The Nephew in the role of ‘lead dog’, bowed responsibly to exclamations from gentlemen- onlookers peering over hedges, who said “What in the world is going on anyways?” and to ladies who interrupted their taking in the washing from the line, standing on the stoop with a handful of clothespins, open-mouthed, tongue fallen loose, eyes staring at the goings-on on the sidewalk..
“We’re taking Uncle to hospital,” came the satisfactory explanation from the lead dog.
The doctor in the stern, steering the pseudo-equipage, saw little reason for jocularity, and bent his arms to the uplifting task of patient transport without responding to the unruly, if untrained comments concerning the patient’s welfare.
People along Spring Street, neighbours all to Uncle, were moved to admiration and the small dose of entertainment by the strange spectacle of two men and a reclining figure of a man — much like a fierce Chinese potentate carried along by two strong slaves in a sedan chair with only the singular difference that the figure of Uncle reclined full length on the chair but his pipe stood upright in his mouth, a fierce object of uprighteousness reflecting the independence of mind characteristic of Uncle.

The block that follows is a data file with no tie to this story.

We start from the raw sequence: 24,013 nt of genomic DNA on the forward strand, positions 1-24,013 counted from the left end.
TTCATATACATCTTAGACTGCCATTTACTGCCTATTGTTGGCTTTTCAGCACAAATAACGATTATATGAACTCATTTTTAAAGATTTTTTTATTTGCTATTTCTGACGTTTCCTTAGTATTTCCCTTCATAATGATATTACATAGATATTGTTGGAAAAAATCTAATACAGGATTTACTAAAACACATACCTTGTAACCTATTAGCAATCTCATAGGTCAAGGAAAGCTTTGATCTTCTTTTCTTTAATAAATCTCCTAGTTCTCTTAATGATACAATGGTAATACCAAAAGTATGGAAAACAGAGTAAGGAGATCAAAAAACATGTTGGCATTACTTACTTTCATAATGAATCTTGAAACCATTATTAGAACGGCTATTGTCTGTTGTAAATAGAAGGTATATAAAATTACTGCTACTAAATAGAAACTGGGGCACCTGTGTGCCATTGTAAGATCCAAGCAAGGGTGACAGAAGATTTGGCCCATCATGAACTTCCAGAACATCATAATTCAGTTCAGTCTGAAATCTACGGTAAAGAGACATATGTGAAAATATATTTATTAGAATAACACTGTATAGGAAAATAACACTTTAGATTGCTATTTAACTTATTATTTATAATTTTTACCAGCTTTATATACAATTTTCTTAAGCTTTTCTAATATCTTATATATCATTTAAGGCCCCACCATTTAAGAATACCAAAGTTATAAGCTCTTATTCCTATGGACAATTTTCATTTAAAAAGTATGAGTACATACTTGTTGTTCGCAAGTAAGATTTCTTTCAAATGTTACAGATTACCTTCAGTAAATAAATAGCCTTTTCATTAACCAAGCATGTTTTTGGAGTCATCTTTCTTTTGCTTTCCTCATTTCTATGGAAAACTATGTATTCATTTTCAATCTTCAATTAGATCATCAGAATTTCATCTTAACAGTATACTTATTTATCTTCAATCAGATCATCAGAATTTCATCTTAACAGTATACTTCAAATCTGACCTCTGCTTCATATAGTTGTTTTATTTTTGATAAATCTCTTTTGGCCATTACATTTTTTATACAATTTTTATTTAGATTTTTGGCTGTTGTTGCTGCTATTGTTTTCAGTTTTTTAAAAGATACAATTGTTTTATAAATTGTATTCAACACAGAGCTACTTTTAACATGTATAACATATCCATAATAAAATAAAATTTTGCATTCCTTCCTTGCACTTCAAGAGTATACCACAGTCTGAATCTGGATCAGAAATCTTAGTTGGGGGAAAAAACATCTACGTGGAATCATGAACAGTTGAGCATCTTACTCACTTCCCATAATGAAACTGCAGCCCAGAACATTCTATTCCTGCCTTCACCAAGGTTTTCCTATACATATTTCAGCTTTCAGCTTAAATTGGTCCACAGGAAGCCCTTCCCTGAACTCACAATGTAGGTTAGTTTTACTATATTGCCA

“I’m helping the doctor bring Uncle to the hospital”, remarked the lead dog to a lady passer-by.
“I could loan you my wheelbarrow,” she offered.
“I think we’ll be able to make it from here,” panted the lead.
Thus to this and many similar snide innuendos and suppressed chuckles, the procession came to the street intersection which marks the eastern limits of Irishtown Anterior and the northern limits of Irishtown Exterior, the hither and yon of the Celtic Connection There, the equipage stopped momentarily, when, with a drift of his right elbow in the direction of his mouth, the patient retrieved the upright pipe by the bowl, and uttered a plaintiff cry for relief..
“Doctor,” the patient addressed the helmsman, “Might I ask a question?”
“Certainly,” came the response.
“Well then,” said the patient, “Since I have the feeling that this is my last ride while breathing on this side of the Great Divide, I would much prefer to have a final image of mankind left to me in the form of the back of your head rather than that of the great imposter in the lead of this carryall. Could you arrange that as a last will?”
“Certainly. We’ll change places here.”
And it was accomplished. In that conformation the strange group of three arrived at the bottom of the steps leading to the front door of the hospital. There two nurses came to assist in the reception of the patient.
“We’ll leave you here, Uncle.” said the lead, and lately helmsman.
“All together now,” came a nurse’s direction, and Uncle disappeared inside, muttering, “Claim-jumper!”